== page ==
Dual -career gay male couples: The influence of career factors on workplace and relationship satisfaction

2005 2005

Other formats: Order a copy

Abstract (summary)

There has been an increase in national attention to career and relationship issues of gay, lesbian, and bisexual (GLB) individuals in the United States in recent years. Recent studies have demonstrated that gay men, as well as other sexual minorities, commonly experience career-related distress, often in the form of pervasive workplace discrimination and oppression. In addition, there is an overall lack of research that integrates the work lives of gay men with their significant relationships. While the extant literature has explored the vocational consequences of career issues for GLB individuals to a limited degree, few studies have explored gay male career concerns in the context of their personal relationships and significant others.

The primary goal of this study is to examine how career variables influence work-related and relationship variables for this population. A number of variables will be studied, including identity management strategies, gay-affirming work environments, and interaction of home and work issues. While many of these issues impact the gay, lesbian, and bisexual community as a whole, the focus of this research will be gay men. Much of the results of the investigation were consistent with previous studies described in the literature. Discrimination was found to be a predictive factor of job satisfaction, with the experience of discrimination negatively impacting satisfaction with work for gay and bisexual men. In terms of relationship satisfaction, the study found that income and attachment were the most significant predictors of relationship satisfaction. However, the study found no link between job satisfaction and relationship satisfaction for gay and bisexual men in dual-career relationships.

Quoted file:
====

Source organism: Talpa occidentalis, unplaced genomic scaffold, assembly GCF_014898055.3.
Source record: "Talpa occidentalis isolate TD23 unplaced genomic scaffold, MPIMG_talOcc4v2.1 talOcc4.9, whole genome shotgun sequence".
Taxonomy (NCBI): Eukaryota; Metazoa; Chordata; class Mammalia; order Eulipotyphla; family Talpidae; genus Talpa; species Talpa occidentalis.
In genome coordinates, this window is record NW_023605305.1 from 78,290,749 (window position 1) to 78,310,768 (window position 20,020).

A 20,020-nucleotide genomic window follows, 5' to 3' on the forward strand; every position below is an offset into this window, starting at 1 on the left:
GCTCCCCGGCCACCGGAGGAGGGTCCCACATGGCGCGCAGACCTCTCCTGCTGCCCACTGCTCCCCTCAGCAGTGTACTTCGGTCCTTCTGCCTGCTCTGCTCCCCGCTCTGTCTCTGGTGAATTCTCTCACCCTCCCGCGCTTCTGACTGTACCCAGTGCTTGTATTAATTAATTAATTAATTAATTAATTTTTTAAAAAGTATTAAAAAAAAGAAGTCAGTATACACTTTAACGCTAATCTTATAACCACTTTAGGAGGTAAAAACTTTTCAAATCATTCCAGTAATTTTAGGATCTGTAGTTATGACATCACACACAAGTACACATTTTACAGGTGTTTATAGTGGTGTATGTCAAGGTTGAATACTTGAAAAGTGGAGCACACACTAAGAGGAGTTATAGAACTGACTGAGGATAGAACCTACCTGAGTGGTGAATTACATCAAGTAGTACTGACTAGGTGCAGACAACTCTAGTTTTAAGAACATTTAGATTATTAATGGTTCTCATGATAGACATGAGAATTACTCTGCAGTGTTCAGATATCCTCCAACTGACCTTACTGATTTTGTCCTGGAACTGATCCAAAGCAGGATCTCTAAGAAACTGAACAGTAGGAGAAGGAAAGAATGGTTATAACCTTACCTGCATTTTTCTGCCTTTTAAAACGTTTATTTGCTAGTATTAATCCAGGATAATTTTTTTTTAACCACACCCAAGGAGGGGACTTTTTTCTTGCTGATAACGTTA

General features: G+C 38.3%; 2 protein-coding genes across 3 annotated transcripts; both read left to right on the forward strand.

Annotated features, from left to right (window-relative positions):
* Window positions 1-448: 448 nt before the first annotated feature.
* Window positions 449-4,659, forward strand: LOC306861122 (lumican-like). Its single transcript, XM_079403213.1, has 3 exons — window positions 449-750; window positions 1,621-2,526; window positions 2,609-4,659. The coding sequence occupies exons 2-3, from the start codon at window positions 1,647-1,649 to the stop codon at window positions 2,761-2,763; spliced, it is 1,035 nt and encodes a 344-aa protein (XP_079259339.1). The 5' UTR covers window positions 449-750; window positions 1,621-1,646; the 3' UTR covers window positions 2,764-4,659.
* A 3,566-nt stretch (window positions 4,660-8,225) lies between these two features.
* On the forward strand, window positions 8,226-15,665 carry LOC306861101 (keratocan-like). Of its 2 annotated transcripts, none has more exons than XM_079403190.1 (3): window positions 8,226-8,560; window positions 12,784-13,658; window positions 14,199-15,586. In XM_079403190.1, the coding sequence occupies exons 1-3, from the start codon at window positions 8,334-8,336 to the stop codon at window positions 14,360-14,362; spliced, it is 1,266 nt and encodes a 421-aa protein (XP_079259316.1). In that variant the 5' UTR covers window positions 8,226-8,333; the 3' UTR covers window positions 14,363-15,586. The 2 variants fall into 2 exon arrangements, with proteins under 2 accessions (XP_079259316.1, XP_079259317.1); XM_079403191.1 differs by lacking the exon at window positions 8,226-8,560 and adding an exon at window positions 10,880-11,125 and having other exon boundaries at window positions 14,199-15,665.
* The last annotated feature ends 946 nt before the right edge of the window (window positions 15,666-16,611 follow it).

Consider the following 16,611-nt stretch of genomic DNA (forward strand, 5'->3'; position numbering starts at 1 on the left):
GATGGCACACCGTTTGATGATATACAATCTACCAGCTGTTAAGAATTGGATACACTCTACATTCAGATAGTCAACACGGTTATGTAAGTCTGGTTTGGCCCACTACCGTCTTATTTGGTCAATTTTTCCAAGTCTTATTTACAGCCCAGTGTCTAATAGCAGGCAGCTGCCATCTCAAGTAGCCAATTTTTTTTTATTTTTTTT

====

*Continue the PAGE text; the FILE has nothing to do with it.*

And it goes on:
While the study did not that its central question was significant, there are two important considerations that emerged from the study. First, the experience of discrimination continues to be an important issue for gay and bisexual men, potentially hindering their career development process. This suggests that employers need extensive education regarding both overt and subtle forms of discrimination related to sexual orientation, as well as an increased understanding of how to create and open and supportive atmosphere for their GLB employees. Second, this study confirms the overall importance of dyadic attachment in relationship satisfaction and suggested that these relationships may be an important mediator against work-related stress for gay and bisexual men. These findings are discussed in terms of implications for researchers and clinicians who work with or study GLB populations.

Indexing (details)

Social psychology;
Occupational psychology;
Academic guidance counseling
0451: Social psychology
0622: Psychotherapy
0624: Occupational psychology
0519: Academic guidance counseling
Identifier / keyword
Education; Psychology; Career; Dual-career; Gay; Job satisfaction; Male couples; Relationship satisfaction
Dual -career gay male couples: The influence of career factors on workplace and relationship satisfaction
Manley, Eric D.
Number of pages
Publication year
Degree date
School code
DAI-B 66/12, Dissertation Abstracts International
Place of publication
Ann Arbor
Country of publication
United States
Horne, Sharon
The University of Memphis
University location
United States -- Tennessee
Source type
Dissertations & Theses
Document type
Dissertation/thesis number
ProQuest document ID
Database copyright ProQuest LLC; ProQuest does not claim copyright in the individual underlying works.
Document URL
Access the complete full text

You can get the full text of this document if it is part of your institution's ProQuest subscription.

Try one of the following:

  • Connect to ProQuest through your library network and search for the document from there.
  • Request the document from your library.
  • Go to the ProQuest login page and enter a ProQuest or My Research username / password.